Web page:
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2010 a Year of Trading, First Key Decision Point Imminent

I often use Jan 21 as one of my first market checkpoints.  “Normally,” all things being equal (they never are), I expect the market to rally on “better than expected” 4Q earnings into or around that date.

Then, when the market's reaction often becomes more clear around that date, if the market is particularly strong that year, the rally usually seems to continue; if not, it takes a respite. I try to watch the market reaction to key earnings and news (such as the Mass. election tonight) for clues as to which way it will go.

In 2010, I currently intend on posting many more short items to my Seeking Alpha Instablog than I did in 2009, usually a mix of very brief market commentary and charts interspersed with very short economics views.  I’ve put six items on my blog today. This article is partially intended to notify readers and followers of my intention.

I currently feel that 2010 is likely to be more of a trading year than 2009, so posting frequently in real-time on my Instablog may hopefully provide more value-added for readers than the 23 mainly lengthy weekly articles that I had published in the second half of 2009. 
 
In my last weekly article on Seeking Alpha, all the way back on Nov 16, I wrote: “The big issue for traders simply remains whether SPX finally clears last week’s high around 1105, kicking off the usual year-end seasonal strength.” That market resistance level was cleared, the usual seasonal strength kicked in right on schedule, on low volume that annoyed many, so here we are, up near 1150.
 
In 2009, there was only one investment decision to be made, to go long near the Mar low and to stay long. So my weekly Seeking Alpha articles often tried to show that there was in fact a recovery, however subpar by historical standards, often heavily relying upon ECRI’s WLI, and other leading indicators, to try to make that point (e.g. I won't go into the very large positive GDP swing from smaller inventory reductions in 4Q here, since that has long been well known).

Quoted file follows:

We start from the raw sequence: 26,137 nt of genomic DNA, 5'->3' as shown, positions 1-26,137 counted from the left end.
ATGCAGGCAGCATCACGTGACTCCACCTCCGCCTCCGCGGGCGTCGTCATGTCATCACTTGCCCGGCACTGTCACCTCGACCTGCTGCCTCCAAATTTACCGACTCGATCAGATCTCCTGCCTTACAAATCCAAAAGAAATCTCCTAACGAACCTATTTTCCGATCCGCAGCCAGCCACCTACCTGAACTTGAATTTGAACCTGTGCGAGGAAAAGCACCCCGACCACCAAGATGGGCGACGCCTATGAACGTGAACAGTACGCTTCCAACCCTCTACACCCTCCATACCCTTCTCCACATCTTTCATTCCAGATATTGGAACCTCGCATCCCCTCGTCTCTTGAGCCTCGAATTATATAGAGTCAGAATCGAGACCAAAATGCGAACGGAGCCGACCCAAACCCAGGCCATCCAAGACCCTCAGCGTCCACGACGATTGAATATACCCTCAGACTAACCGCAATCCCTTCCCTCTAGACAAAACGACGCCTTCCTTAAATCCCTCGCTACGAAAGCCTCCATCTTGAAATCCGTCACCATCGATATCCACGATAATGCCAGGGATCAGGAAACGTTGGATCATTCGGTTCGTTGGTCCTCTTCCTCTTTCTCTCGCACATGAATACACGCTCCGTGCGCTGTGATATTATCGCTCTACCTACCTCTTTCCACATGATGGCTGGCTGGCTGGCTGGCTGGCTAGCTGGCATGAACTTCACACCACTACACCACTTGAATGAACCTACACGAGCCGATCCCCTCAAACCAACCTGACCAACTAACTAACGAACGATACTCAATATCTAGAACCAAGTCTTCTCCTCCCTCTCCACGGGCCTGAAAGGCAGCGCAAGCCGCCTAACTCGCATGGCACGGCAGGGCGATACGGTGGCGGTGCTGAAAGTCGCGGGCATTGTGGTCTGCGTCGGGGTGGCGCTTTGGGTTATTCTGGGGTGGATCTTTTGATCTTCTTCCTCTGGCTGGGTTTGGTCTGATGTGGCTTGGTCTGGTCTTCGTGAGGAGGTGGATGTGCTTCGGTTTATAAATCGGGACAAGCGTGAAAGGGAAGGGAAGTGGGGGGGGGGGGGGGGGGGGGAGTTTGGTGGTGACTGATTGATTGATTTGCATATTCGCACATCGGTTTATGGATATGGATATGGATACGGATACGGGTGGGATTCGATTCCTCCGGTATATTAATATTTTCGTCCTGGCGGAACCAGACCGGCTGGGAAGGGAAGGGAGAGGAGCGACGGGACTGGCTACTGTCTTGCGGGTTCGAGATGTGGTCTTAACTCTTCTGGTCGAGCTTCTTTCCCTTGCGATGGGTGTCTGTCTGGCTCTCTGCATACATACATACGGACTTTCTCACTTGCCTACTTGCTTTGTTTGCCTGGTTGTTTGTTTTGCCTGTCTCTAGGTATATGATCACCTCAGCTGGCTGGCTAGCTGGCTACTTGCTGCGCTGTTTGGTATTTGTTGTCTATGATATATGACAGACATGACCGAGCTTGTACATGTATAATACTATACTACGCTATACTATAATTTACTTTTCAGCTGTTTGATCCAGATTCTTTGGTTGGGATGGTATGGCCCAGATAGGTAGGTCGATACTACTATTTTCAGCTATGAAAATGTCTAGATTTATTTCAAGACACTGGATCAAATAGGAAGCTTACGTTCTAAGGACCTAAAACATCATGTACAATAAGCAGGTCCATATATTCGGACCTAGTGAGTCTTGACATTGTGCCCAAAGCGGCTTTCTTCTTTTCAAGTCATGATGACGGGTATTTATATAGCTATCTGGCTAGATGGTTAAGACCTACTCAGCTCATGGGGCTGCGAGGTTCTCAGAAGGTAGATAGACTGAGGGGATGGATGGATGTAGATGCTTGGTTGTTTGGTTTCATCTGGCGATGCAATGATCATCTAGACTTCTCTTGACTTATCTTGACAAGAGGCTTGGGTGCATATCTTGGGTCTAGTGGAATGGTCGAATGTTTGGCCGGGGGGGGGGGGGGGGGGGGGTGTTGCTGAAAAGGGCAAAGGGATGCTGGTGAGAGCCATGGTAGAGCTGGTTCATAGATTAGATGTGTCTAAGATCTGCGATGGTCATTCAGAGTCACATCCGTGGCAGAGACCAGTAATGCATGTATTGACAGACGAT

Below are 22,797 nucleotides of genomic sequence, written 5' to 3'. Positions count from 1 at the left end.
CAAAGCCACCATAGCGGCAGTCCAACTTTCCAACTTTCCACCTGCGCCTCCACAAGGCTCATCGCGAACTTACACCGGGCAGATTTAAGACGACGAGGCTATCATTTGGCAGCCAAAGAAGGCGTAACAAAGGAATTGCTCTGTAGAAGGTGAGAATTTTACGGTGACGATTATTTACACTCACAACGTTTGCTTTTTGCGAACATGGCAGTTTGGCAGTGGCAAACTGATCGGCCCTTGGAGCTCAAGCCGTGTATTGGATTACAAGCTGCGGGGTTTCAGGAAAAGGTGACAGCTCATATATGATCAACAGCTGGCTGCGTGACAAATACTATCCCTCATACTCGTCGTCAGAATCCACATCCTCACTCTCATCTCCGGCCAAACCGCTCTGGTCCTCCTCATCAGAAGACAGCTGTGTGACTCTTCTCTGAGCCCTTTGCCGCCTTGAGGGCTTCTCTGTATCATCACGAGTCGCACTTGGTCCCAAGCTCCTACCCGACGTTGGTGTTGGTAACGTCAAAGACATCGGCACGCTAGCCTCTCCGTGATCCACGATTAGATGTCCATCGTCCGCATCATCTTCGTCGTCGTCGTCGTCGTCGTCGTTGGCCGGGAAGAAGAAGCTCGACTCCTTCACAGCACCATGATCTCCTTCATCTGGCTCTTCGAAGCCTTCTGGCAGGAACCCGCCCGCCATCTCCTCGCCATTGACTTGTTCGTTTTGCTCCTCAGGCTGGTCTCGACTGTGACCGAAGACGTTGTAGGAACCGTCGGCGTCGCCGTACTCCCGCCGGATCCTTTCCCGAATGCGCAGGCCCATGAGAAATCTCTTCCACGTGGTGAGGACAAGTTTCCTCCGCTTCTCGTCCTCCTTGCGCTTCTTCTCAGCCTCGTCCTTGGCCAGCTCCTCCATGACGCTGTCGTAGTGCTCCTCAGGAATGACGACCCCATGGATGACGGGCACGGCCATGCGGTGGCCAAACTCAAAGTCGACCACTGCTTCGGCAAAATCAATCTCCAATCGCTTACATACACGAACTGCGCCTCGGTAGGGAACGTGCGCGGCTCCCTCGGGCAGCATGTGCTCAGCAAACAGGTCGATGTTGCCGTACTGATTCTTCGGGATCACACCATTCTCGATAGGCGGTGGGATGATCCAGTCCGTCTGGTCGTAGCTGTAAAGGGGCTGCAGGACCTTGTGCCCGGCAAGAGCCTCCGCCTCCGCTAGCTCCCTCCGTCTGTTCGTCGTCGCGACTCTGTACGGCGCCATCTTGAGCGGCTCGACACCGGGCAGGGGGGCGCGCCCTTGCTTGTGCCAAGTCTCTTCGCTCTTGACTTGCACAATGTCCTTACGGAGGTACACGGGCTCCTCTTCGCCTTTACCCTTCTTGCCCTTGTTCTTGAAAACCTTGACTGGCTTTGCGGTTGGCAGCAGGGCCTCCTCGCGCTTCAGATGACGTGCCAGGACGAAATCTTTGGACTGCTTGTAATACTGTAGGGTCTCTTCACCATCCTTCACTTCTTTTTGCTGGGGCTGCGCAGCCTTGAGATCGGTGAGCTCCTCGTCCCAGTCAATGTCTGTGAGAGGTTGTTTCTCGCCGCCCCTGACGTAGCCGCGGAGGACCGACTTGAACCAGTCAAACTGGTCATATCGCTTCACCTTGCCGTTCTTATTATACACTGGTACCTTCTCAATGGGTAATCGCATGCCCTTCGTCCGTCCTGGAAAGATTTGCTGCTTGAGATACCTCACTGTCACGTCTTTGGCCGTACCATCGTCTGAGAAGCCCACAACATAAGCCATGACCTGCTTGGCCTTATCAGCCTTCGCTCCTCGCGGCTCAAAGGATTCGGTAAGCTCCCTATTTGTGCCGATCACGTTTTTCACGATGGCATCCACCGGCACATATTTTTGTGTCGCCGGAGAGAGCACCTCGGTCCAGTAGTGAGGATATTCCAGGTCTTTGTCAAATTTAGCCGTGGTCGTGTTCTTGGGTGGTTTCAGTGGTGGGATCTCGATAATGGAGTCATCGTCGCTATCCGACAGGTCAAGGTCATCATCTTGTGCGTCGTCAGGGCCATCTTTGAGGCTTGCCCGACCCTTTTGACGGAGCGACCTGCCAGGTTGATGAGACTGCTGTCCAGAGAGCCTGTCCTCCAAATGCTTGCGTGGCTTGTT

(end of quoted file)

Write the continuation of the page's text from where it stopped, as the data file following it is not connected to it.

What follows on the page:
Many investors seemed to fight, even deny, the nascent recovery and very strong market rally all the way up. But this site is called "Seeking Alpha," which to me means trying to stay in sync with major market trends, regardless of one’s strong personal opinions and feelings about those trends and their sustainability (I have mine too, we all do).
 
It has seemed to me that Seeking Alpa articles with the words “Crash” and “Depression” often generate a lot of new followers and readers' comments.  Most people do not use those two terms lighty, they are very sincere about very deep problems facing this country.

I hope that, in discussing investing trend following, I don't come across as being unaware of the problems that bother many investors and Americans. Very high on the list is the huge increase in debt, which simply was barely addressed during the crisis and recession, and so still remains the key long-term issue.
 
In the past year, exploding government debt has become the focus point of much investor and populist anger. That’s understandable. But it was the vast increase the past few decades in financial debt and leverage, to essentially finance gambling for Wall Street's benefit, that landed the global economy in deep trouble.
 
Just to try to indicate that, despite my attempts to ride market trends, I am well aware of that overriding debt issue, below are three recent charts that clearly show the key long historical debt trends that the market still needs to deal with, at some point

I have no idea when that point will be, nor how we will get there, I doubt that anyone really does, since these charts make absolutely clear that the economy remains in historically unprecedented waters. So all I can do is try to stay in line with market trends, especially when they significantly change (the latter easier said than done).

Since these are long historical charts, going all the way back to 1870, 1929, and 1990, and the vertical scale is huge, in hundreds of percent of GDP (i.e. currently tens of trillions of dolalrs), I suggest that readers take long enough to really let the trends in the chart sink in, once again most especially the huge increase in financial sector debt as percent of GDP.

So again, my current intention is try to communicate much more frequently in 2010 on my Seeking Alpha Instablog.


 
Source: Hoisington “Quarterly Review and Outlook Fourth Quarter 2009”



Source:  Morgan Stanley.



Source:  Morgan Stanley.




Disclosure: none mentioned